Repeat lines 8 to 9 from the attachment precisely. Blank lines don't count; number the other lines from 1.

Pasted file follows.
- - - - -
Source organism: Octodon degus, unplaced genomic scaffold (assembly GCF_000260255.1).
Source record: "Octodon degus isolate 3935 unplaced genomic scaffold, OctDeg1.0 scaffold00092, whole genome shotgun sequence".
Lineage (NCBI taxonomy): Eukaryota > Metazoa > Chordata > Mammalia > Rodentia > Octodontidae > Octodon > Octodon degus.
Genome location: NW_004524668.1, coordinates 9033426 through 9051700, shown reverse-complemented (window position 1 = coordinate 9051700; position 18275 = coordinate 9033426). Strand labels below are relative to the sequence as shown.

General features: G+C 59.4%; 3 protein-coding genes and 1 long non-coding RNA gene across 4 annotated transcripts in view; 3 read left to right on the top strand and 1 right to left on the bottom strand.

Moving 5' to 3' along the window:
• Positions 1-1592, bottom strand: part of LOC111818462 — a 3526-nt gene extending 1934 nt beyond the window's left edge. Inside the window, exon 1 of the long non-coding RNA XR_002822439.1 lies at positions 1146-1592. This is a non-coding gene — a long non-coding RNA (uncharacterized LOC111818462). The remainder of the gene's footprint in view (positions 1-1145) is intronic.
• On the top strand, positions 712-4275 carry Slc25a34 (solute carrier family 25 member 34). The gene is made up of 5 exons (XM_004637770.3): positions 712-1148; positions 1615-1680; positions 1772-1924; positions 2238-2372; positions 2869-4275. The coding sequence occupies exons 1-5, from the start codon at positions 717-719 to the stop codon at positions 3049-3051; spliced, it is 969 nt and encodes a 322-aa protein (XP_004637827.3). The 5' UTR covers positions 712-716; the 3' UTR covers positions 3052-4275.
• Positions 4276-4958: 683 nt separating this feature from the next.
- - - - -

• On the top strand, positions 712-4275 carry Slc25a34 (solute carrier family 25 member 34). The gene is made up of 5 exons (XM_004637770.3): positions 712-1148; positions 1615-1680; positions 1772-1924; positions 2238-2372; positions 2869-4275. The coding sequence occupies exons 1-5, from the start codon at positions 717-719 to the stop codon at positions 3049-3051; spliced, it is 969 nt and encodes a 322-aa protein (XP_004637827.3). The 5' UTR covers positions 712-716; the 3' UTR covers positions 3052-4275.
• Positions 4276-4958: 683 nt separating this feature from the next.